CB: Speaking of new talent… I had never heard of your artist, Steven Cummings, before this Kickstarter and seeing the sample images that are shown on the Kickstarter site. How did you guys find this guy and where else can we see him? His work, in conjunction with Challenging Studios on colors, looks absolutely amazing!

JP: Thanks, we think the combination looks beautiful. Steven has done work for both DC and Marvel over the years. Not the biggest projects but always beautiful work to look at. When we were putting together the project we felt he was the perfect fit to the book. He understands the genre and can draw children… something not every artist has a handle on. As we speak, the book is totally finished on his end and the crew at Challenging Studios is almost finished with the color. We are super excited about the results.

CB: For those who are looking to try their own program on the platform, any advice for those who are looking at putting out a creator-owned comic using Kickstarter?

JP: Keep your goal as low as you can. Figure out the shipping rates in advance. Be smart with your packing materials. Be realistic with the delivery time… …try to get the rewards out in less than 4 months. Make sure you are up on your social media and make sure everyone in your family supports your work before you throw yourself out there. See what sells and why and get involved in backing some Kickstarters yourself… people can click on your name and see how supportive you are. If you don’t, most people will not back you.

CB: It’s not that common that you get a writing pair on a book these days and yet you both seem to manage to do a number of books each month – 3 from DC, no less plus anything else. What’s it like working in a collaboration on the writing versus working solo?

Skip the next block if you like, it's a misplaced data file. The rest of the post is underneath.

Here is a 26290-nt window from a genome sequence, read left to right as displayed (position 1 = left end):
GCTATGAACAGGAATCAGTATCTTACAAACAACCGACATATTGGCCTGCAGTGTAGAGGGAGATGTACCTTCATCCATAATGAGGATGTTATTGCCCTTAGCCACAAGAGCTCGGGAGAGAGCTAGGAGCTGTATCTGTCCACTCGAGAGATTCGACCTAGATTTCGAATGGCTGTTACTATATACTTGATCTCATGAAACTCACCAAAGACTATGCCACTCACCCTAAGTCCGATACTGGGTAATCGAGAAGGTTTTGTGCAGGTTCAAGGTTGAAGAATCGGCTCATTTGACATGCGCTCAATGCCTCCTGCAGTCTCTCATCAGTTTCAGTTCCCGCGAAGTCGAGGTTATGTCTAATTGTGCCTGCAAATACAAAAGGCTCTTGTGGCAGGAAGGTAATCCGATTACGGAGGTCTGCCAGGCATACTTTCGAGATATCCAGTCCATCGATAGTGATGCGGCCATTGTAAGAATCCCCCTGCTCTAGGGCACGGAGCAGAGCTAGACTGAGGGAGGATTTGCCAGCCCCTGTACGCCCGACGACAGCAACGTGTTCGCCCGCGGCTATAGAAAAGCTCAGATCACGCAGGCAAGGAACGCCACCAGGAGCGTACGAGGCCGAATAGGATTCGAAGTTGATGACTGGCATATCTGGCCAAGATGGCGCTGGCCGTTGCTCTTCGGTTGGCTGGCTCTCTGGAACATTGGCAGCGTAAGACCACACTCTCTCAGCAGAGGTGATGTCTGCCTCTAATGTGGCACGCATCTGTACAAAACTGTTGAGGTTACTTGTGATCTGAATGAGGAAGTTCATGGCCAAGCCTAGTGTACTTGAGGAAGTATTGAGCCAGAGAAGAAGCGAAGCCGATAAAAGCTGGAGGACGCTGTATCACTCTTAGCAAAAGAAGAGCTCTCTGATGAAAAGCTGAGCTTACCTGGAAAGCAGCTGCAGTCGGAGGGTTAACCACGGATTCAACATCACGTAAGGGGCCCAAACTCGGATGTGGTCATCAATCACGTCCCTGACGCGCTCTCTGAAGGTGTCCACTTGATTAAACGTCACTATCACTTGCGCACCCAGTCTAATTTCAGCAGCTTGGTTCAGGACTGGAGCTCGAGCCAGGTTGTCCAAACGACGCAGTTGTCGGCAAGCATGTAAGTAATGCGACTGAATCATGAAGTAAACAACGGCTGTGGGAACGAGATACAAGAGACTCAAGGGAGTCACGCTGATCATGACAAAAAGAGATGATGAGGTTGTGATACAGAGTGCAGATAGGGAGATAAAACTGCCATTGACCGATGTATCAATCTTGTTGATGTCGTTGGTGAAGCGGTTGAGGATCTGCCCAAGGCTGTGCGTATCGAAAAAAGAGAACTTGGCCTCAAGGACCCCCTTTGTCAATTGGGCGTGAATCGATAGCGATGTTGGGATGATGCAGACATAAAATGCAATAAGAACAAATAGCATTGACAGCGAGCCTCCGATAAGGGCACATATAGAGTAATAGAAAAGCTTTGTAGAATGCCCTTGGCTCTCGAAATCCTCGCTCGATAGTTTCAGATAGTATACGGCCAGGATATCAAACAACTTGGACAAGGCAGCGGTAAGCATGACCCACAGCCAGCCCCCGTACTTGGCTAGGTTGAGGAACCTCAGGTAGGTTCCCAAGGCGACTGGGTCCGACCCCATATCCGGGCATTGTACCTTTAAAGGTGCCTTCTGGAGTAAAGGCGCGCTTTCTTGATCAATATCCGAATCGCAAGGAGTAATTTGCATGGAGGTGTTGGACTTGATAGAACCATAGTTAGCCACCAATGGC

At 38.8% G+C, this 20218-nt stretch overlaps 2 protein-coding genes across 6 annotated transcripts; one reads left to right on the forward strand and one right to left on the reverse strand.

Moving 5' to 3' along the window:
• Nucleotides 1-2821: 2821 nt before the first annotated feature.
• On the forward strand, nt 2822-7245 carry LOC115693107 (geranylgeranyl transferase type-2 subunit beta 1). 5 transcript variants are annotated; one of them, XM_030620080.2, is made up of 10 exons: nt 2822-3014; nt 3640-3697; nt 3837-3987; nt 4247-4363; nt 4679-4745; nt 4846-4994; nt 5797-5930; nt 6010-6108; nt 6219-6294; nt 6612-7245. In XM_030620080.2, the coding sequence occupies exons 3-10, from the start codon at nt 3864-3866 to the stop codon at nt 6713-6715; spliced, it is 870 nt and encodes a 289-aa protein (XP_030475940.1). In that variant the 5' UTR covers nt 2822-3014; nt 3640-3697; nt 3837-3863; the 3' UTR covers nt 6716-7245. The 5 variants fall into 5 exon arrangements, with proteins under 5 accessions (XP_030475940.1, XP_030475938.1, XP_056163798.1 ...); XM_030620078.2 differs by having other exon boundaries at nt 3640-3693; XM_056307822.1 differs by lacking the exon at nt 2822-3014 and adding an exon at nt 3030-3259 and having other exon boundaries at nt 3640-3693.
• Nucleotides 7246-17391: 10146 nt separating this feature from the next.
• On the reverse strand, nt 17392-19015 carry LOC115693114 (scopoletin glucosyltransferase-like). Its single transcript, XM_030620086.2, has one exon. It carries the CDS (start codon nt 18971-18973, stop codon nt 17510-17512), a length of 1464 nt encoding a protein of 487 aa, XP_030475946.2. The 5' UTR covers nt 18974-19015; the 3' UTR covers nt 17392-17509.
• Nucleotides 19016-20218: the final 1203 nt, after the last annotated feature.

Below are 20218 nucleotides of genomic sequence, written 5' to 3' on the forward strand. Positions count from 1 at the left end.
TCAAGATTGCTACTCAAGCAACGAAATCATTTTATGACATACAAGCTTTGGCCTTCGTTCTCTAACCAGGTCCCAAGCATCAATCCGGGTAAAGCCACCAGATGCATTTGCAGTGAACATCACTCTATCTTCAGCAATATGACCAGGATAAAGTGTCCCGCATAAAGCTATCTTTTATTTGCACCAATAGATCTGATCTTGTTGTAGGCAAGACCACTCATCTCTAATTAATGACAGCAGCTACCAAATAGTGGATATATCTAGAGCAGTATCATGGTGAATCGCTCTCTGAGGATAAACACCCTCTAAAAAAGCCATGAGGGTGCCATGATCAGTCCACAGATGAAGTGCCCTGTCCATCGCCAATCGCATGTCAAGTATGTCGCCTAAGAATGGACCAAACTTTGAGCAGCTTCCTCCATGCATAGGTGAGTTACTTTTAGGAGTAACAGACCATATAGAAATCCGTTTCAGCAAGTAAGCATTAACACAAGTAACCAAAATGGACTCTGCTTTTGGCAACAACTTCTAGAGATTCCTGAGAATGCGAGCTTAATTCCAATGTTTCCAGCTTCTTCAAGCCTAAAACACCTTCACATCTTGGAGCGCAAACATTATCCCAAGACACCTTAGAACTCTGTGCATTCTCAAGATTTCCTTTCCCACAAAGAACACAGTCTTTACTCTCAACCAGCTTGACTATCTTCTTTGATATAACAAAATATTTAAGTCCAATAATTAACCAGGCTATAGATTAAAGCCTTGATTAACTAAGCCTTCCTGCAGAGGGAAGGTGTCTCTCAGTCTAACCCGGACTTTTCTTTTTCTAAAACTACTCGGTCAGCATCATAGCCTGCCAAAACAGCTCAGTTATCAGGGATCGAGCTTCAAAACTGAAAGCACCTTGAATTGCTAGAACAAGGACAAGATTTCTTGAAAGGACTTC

JP: I am working with my best friend on these books and with Amanda on Harley, the love of my life. What could be better? With both parties, I am surrounded by two of the most creative people I know… so it’s a constant learning process with me and at the same time we get to volley ideas all around us and come up with some cool things. It also helps with deadlines with the work. The only down side is we get paid half of what most people think we make… but it’s the most fun job and we love it.

CB: You guys have really crossed the gamut of genres, with sci-fi, western, superhero, action… What genre haven’t you tackled that you’d like to take on next? Any specific titles that you have an interest in that you have not had the chance to yet?

JP: We have done so many different things, yet each day we have the “what if” conversation with our workload. The things we haven’t done a lot of that we would love to explore. For me, I would love to write some romance stories… but knowing me, they would be a bit twisted.

If you haven’t had the chance to check out Forager over on Kickstarter yet, you really should. As this article is being written there are still 15 days left in the project, and it has already surpassed its goal and is now on to its stretch goals! It is not that often that we see what looks to be an all-ages book that truly does appeal to all ages and with the sample art pieces we see – as well as a lots of goodies, including prints from both Palmiotti and Amanda Conner (sorry, the Darwyn Cooke print package is sold out) – but this looks to be a fun read regardless.

Thanks again to Mr Palmiotti for taking the time to answer some questions for us about this project and his experience in working with the team that he does as well as the Kickstarter program in general. I have a feeling his insights on what has worked for the Kickstarter program will be insightful to many others who are looking at starting such projects, and hopefully they will be able to take away a few things from his experience in using the platform multiple times to deliver some amazing stories that may not have otherwise had a platform in which to see  the light of day!